In the weeks leading up to the Alumni Awards Ceremony, we’ll be profiling each honoree in more detail here on our blog. Today, meet Rear Admiral Sylvia Trent-Adams, Ph.D. ’06, public policy, the current Deputy Surgeon General of the United States and our Outstanding Alumna in the Social and Behavioral Sciences.
Sylvia Trent-Adams, Ph.D. ’06, public policy, currently serves as the Deputy Surgeon General of the Unites States. She is a Rear Admiral (RADM) in the U.S. Public Health Service (USPHS) Commissioned Corps. In her role as Deputy Surgeon General she advises and supports the Surgeon General regarding operations of the USPHS Commissioned Corps and in communicating the best available scientific information to advance the health of the nation. She served as Acting Surgeon General from April 2017 through September 2017.
RADM Trent-Adams has held various positions in the Department of Health & Human Services, working to improve access to care for poor and underserved communities. As a clinician and administrator, she has had direct impact on building systems of care to improve public health for marginalized populations globally. She states, “The greatest success of my career has been the opportunity to assist in building programs both domestically and internationally, to serve the underserved.”
RADM Trent-Adams career spans 30 years of public service. She has served on commissions for the United Nations and the World Health Organization, worked to develop HIV/AIDS treatment plans in the U.S. and Sub-Saharan Africa, and presented her research on HIV, healthcare delivery, public health, nursing and emergency preparedness worldwide. Prior to joining the USPHS, RADM Trent-Adams was a nurse officer in the U.S. Army.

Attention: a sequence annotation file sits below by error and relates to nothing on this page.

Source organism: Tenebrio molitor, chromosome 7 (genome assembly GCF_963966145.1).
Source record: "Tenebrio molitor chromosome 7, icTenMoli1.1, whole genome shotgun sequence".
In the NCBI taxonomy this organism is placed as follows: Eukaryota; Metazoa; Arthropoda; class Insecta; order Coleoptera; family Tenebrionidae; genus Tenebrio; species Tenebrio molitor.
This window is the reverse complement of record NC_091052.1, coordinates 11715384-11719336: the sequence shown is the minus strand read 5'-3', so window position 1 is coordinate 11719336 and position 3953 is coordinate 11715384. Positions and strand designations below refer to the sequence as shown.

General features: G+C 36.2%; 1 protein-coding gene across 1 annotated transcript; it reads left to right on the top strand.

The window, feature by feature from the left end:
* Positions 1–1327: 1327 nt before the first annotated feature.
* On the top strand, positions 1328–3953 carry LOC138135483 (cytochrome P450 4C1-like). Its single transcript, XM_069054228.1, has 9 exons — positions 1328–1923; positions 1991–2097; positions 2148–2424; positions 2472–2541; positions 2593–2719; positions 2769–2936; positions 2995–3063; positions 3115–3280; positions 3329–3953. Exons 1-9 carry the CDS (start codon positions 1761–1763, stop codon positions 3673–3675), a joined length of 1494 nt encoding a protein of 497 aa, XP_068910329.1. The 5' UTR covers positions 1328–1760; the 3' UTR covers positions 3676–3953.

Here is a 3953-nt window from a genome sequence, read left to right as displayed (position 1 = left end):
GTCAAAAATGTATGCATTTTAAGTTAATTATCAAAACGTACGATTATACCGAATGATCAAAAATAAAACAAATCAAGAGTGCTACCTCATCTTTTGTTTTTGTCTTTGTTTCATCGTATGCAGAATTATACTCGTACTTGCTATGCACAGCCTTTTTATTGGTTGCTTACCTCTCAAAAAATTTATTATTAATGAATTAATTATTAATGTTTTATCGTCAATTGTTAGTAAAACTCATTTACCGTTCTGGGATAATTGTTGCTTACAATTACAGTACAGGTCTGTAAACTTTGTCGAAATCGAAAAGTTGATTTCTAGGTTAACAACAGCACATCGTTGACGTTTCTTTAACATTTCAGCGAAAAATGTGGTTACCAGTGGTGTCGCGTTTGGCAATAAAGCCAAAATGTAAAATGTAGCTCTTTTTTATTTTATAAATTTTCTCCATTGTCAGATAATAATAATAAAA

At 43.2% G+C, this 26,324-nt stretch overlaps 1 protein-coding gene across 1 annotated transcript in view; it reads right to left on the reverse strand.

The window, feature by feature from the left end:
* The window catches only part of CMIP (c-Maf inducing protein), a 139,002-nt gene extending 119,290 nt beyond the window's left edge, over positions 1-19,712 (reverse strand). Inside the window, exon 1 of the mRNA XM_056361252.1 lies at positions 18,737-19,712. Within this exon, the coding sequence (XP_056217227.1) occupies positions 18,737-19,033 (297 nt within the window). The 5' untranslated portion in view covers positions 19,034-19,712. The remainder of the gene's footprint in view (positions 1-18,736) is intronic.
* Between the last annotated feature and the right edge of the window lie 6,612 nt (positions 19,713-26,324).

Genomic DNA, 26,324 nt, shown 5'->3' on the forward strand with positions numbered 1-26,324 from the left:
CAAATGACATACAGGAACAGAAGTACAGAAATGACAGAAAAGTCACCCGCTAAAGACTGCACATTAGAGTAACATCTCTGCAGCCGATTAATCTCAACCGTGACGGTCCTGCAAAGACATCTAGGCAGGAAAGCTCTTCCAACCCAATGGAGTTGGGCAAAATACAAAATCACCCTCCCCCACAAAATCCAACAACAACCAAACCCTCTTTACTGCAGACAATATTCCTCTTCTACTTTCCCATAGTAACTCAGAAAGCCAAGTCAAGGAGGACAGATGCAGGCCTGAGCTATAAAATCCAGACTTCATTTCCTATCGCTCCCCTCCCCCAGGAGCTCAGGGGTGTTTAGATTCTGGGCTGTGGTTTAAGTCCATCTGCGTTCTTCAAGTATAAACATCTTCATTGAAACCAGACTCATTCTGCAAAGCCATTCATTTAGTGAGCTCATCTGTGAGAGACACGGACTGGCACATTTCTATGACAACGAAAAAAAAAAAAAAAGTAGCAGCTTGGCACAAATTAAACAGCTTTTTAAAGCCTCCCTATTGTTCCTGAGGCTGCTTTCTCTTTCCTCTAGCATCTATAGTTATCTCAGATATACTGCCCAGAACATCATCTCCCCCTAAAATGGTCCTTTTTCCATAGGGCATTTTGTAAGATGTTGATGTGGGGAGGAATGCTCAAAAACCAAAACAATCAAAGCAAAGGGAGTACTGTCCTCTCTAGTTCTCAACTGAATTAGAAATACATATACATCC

Trent-Adams holds a bachelor’s in nursing from Hampton University and a master’s in nursing and health policy from the University of Maryland at Baltimore. She was inspired to pursue her doctorate at UMBC by its “outstanding academic programs” and “the caliber of the policy faculty,” including Dr. Nancy Miller, Dr. Marvin Mandell, Dr. Kevin Eckert, Dr. Chris Hewitt, and Dr. Cheryl Miller. She often returns to campus to speak to classes and participate in panel discussions, and maintains a mentoring relationship with several undergraduate and graduate students.
As for life outside of work, she says, “I am blessed with a husband who is supportive of my career…[and] we have two amazing daughters who keep life interesting! My extended family keeps me grounded by accepting me for who I am, and constantly remind me that I am still a country girl from Virginia.”